One of the most frustrating things when planning out a sidewalk or bike trail is the need for a bridge. You have the perfect route laid out to get people from here to there and everything is great, except for that fifty foot canal running through the middle of your project. Grrr. Sometimes you can bring people up onto the roadway, but that is never a good option. Sometimes it is a multi-lane roadway you cannot get people across. (Think the old school game of Frogger).
I thought the need for a bridge was the worst situation you could get until I stumbled upon Lafayette street in Tallahassee. The problem was not a chasm, but a wall. Specifically the earthen berm holding up the CSX railroad tracks running through town. The bridge over the road says it was built in 1929 for the Seaboard rail line. I am sure back then it was perfectly safe to slip past the bridge abutment while a Model-T or such puttered past you. Times have changed. Lafayette street is signed for 30 mph and cars and pickups are much wider now. However, those bridge abutments have not gotten any further apart.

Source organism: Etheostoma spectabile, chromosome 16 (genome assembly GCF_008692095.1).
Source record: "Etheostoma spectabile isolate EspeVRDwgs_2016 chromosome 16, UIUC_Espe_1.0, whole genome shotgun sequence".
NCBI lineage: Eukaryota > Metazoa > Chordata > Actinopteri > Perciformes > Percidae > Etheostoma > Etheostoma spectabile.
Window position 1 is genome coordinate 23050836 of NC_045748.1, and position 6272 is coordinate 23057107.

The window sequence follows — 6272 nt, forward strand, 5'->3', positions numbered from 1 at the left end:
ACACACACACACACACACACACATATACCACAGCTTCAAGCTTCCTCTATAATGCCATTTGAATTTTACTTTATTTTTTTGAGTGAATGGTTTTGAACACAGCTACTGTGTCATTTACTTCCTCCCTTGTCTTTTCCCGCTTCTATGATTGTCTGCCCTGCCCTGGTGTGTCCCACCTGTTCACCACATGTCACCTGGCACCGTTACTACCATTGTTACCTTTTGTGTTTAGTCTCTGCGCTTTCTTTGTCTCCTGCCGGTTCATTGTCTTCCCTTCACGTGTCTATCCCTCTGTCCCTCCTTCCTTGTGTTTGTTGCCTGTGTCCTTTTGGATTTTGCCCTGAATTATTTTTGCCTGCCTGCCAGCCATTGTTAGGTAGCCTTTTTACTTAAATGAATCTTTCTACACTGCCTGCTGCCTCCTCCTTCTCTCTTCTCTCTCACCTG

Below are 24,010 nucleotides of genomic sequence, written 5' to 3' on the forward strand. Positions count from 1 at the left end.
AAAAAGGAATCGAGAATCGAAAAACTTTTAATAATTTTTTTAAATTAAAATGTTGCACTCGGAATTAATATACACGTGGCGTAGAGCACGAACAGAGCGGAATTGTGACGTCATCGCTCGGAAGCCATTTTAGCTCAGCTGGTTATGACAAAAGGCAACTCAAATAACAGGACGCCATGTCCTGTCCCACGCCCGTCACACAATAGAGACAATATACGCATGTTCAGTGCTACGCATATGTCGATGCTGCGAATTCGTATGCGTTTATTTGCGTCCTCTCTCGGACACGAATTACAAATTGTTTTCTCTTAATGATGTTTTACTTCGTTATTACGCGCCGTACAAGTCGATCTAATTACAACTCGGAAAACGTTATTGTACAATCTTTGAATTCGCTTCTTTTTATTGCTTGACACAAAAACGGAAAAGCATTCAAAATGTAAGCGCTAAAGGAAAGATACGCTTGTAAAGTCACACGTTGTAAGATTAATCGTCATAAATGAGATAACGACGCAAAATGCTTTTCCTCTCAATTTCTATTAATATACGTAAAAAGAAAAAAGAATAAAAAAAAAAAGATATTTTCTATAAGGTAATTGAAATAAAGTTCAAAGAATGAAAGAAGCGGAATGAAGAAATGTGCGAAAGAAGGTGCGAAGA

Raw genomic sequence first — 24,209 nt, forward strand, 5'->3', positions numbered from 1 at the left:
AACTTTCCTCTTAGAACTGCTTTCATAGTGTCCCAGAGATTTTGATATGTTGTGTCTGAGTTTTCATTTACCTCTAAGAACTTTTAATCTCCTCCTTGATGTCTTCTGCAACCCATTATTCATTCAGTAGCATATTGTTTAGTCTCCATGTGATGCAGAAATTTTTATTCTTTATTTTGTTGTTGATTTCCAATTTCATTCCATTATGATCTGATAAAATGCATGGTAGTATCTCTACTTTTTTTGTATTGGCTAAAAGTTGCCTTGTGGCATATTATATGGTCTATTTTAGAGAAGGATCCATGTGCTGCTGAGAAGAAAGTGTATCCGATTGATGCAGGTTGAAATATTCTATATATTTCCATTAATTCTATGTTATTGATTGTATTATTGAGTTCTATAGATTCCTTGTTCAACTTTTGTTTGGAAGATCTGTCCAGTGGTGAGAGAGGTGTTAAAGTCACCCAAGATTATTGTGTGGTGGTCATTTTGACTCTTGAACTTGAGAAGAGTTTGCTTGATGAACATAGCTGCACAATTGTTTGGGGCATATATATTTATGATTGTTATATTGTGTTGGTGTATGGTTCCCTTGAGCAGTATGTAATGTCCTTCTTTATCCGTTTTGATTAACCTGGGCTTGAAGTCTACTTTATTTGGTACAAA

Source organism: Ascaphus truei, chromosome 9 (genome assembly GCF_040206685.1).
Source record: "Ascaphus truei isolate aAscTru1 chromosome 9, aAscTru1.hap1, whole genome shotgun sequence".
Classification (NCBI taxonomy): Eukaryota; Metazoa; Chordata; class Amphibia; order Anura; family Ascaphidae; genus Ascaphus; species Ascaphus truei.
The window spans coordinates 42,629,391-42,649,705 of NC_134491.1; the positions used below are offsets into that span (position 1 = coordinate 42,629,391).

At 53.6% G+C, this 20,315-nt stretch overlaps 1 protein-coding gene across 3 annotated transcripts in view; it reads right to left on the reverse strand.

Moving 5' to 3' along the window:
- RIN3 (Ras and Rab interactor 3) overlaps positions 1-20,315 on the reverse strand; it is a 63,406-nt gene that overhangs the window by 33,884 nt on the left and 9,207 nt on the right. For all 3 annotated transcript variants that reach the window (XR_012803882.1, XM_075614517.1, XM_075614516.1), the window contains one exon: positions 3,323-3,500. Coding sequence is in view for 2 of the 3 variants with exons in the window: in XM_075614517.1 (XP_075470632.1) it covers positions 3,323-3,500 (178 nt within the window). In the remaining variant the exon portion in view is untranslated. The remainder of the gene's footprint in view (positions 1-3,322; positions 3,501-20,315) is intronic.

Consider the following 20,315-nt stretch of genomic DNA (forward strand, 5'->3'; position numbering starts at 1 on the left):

Fortunately, someone came up with a better idea. Drill a tunnel! I wish I could claim credit for this answer. I am sure it was expensive! It is an elegant solution though. This bottleneck on Lafayette cut off an entire corridor from the new Cascades park in Tallahassee. Now people pass freely along this section of sidewalk without needing to risk their lives running past the bridge.
The actual tunnel is about nine feet in diameter. The shell of the tunnel is made of individual steel panels bolted together. The bottom is a level pad of concrete and bollards protect either end from vehicles passing through. There are blind spots at either end that an attacker could possibly hide in, but the entire area is fully exposed to all the traffic on Lafayette. “Community Eyes” are keeping watch fairly well.
This would be a good study location for how pedestrian improvements can improve a neighborhood. Tallahassee has made several upgrades to Lafayette and the surrounding area. Someone with the right GIS skills (and time) could lay out these improvements and how they changed the property values of the area. Without a doubt, it has made a difference.